And so it came to pass that they all dwelt under the same roof, and were sitting together at breakfast on the morning of the 24th of September, when the old prince told them of the accident which had happened to Gouache.
"How did you hear the news?" asked Giovanni.
"Montevarchi told me this morning. He was very much disturbed at the idea of having an interesting young man in his house, with Plavia and Faustina at home." Old Saracmesca smiled grimly
"Why should that trouble him?" inquired Corona.
"He has the ancient ideas," replied her father-in-law.
"Yes Flavia, after all--"
"I shall be curious to see how the other one turns out," remarked Giovanni. "There seems to be a certain unanimity in our opinion of Flavia. However, I daresay it is mere gossip, and Casa Montevarchi is not a gay place for a girl of her age."
"Not gay? How do you know?" asked the old prince. "Does the girl want Carnival to last till All Souls'? Did you ever dine there, Giovannino?"
"No--nor any one else who is not a member of the most Excellent Casa Montevarchi."
"Then how do you know whether it is gay or not?"
"You should hear Ascanio Bellegra describe their life," retorted Giovanni.
"And I suppose you describe your life to him, in exchange?" Prince Saracmesca was beginning to lose his temper, as he invariably did whenever he could induce his son to argue any question with him. "I suppose you deplore each other's miserable condition. I tell you what I think, Giovanni. You had better go and live in Corona's house if you are not happy here."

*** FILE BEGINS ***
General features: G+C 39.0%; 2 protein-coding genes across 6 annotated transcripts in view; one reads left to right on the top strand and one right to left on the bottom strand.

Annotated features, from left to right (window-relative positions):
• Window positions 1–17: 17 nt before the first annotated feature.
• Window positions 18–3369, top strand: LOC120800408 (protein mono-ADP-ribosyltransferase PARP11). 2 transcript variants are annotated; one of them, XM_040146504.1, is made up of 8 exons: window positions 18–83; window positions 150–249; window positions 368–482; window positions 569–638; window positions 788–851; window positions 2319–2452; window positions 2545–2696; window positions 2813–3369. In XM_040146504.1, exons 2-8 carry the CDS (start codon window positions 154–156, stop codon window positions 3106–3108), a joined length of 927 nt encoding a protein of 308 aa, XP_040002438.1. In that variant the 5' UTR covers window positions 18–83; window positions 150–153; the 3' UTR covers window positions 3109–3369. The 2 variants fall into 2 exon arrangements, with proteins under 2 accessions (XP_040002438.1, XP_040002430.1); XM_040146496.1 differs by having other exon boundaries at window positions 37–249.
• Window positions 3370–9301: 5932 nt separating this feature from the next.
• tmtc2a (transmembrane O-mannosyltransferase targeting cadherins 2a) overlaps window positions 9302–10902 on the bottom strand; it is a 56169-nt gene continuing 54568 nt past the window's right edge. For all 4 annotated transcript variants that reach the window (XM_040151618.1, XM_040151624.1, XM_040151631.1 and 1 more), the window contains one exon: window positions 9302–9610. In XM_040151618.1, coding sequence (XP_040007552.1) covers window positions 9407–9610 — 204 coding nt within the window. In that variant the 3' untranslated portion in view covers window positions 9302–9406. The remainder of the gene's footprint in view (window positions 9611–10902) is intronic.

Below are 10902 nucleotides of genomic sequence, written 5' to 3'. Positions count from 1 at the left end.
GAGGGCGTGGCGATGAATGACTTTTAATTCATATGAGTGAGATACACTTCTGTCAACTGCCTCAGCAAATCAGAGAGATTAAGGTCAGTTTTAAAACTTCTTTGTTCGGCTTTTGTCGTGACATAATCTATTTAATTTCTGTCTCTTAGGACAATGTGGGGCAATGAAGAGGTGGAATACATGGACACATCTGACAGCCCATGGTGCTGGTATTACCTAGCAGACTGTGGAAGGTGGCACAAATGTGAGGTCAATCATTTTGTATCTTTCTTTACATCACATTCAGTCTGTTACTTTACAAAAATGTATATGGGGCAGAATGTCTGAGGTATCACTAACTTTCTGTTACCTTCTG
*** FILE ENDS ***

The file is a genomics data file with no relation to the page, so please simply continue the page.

"It is let," replied Giovanni with imperturbable calm, but his wife bit her lip to control her rising laughter.
"You might travel," growled the old gentleman.
"But I am very happy here."
"Then what do you mean by talking like that about Casa Montevarchi?"
"I fail to see the connection between the two ideas," observed Giovanni.
"You live in precisely the same circumstances as Ascanio Bellegra. I think the connection is clear enough. If his life is sad, so is yours." "For downright good logic commend me to my beloved father!" cried Giovanni, breaking into a laugh at last.
"A laughing-stock for my children! I have come to this!" exclaimed his father gruffly. But his features relaxed into a good-humoured smile, that was pleasant to see upon his strong dark face.
"But, really, I am very sorry to hear this of poor Gouache," said Corona at last, returning to the original subject of their conversation. "I hope it is nothing really dangerous."
"It is always dangerous to be run over by a carriage," answered Giovanni. "I will go and see him, if they will let me in."